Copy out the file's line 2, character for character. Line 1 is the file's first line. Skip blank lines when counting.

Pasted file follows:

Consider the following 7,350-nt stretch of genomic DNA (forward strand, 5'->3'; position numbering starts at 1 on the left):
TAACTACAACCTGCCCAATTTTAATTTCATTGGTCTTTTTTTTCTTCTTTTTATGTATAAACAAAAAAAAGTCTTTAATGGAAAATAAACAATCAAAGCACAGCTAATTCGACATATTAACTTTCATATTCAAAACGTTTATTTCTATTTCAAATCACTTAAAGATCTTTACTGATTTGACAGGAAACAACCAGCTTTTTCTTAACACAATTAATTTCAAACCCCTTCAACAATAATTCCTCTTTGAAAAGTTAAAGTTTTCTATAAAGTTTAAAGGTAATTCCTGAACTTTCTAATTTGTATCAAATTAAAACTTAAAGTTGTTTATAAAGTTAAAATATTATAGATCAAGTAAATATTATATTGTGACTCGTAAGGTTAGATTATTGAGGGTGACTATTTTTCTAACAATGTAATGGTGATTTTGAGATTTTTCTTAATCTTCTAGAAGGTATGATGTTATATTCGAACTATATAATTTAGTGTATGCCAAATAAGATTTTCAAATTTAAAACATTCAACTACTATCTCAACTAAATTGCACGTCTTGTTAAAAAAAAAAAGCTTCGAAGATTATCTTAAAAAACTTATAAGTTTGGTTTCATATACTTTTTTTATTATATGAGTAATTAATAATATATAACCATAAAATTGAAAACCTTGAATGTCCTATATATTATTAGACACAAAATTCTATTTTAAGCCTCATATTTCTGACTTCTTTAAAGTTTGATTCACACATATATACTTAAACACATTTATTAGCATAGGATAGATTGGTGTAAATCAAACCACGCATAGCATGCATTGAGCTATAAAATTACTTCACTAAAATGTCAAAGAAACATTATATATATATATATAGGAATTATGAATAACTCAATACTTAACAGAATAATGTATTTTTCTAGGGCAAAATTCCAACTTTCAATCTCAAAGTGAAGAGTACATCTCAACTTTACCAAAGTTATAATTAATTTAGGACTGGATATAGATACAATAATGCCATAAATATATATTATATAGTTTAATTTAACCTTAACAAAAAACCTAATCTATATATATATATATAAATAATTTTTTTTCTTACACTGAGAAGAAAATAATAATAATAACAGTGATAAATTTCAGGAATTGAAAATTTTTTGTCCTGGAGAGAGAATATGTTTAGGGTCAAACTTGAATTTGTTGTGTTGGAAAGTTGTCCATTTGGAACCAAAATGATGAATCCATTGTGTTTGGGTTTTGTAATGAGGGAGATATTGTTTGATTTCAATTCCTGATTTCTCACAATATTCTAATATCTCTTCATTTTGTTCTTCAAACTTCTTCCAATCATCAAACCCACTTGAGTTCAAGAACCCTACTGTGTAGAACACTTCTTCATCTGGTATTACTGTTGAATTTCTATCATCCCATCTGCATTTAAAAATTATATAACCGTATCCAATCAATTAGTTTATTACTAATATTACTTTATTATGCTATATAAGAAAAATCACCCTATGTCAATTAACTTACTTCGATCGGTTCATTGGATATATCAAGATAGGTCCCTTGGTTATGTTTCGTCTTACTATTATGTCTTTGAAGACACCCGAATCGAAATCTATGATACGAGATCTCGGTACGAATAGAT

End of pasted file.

TAACTACAACCTGCCCAATTTTAATTTCATTGGTCTTTTTTTTCTTCTTTTTATGTATAAACAAAAAAAAGTCTTTAATGGAAAATAAACAATCAAAGCACAGCTAATTCGACATATTAACTTTCATATTCAAAACGTTTATTTCTATTTCAAATCACTTAAAGATCTTTACTGATTTGACAGGAAACAACCAGCTTTTTCTTAACACAATTAATTTCAAACCCCTTCAACAATAATTCCTCTTTGAAAAGTTAAAGTTTTCTATAAAGTTTAAAGGTAATTCCTGAACTTTCTAATTTGTATCAAATTAAAACTTAAAGTTGTTTATAAAGTTAAAATATTATAGATCAAGTAAATATTATATTGTGACTCGTAAGGTTAGATTATTGAGGGTGACTATTTTTCTAACAATGTAATGGTGATTTTGAGATTTTTCTTAATCTTCTAGAAGGTATGATGTTATATTCGAACTATATAATTTAGTGTATGCCAAATAAGATTTTCAAATTTAAAACATTCAACTACTATCTCAACTAAATTGCACGTCTTGTTAAAAAAAAAAAGCTTCGAAGATTATCTTAAAAAACTTATAAGTTTGGTTTCATATACTTTTTTTATTATATGAGTAATTAATAATATATAACCATAAAATTGAAAACCTTGAATGTCCTATATATTATTAGACACAAAATTCTATTTTAAGCCTCATATTTCTGACTTCTTTAAAGTTTGATTCACACATATATACTTAAACACATTTATTAGCATAGGATAGATTGGTGTAAATCAAACCACGCATAGCATGCATTGAGCTATAAAATTACTTCACTAAAATGTCAAAGAAACATTATATATATATATATAGGAATTATGAATAACTCAATACTTAACAGAATAATGTATTTTTCTAGGGCAAAATTCCAACTTTCAATCTCAAAGTGAAGAGTACATCTCAACTTTACCAAAGTTATAATTAATTTAGGACTGGATATAGATACAATAATGCCATAAATATATATTATATAGTTTAATTTAACCTTAACAAAAAACCTAATCTATATATATATATATAAATAATTTTTTTTCTTACACTGAGAAGAAAATAATAATAATAACAGTGATAAATTTCAGGAATTGAAAATTTTTTGTCCTGGAGAGAGAATATGTTTAGGGTCAAACTTGAATTTGTTGTGTTGGAAAGTTGTCCATTTGGAACCAAAATGATGAATCCATTGTGTTTGGGTTTTGTAATGAGGGAGATATTGTTTGATTTCAATTCCTGATTTCTCACAATATTCTAATATCTCTTCATTTTGTTCTTCAAACTTCTTCCAATCATCAAACCCACTTGAGTTCAAGAACCCTACTGTGTAGAACACTTCTTCATCTGGTATTACTGTTGAATTTCTATCATCCCATCTGCATTTAAAAATTATATAACCGTATCCAATCAATTAGTTTATTACTAATATTACTTTATTATGCTATATAAGAAAAATCACCCTATGTCAATTAACTTACTTCGATCGGTTCATTGGATATATCAAGATAGGTCCCTTGGTTATGTTTCGTCTTACTATTATGTCTTTGAAGACACCCGAATCGAAATCTATGATACGAGATCTCGGTACGAATAGAT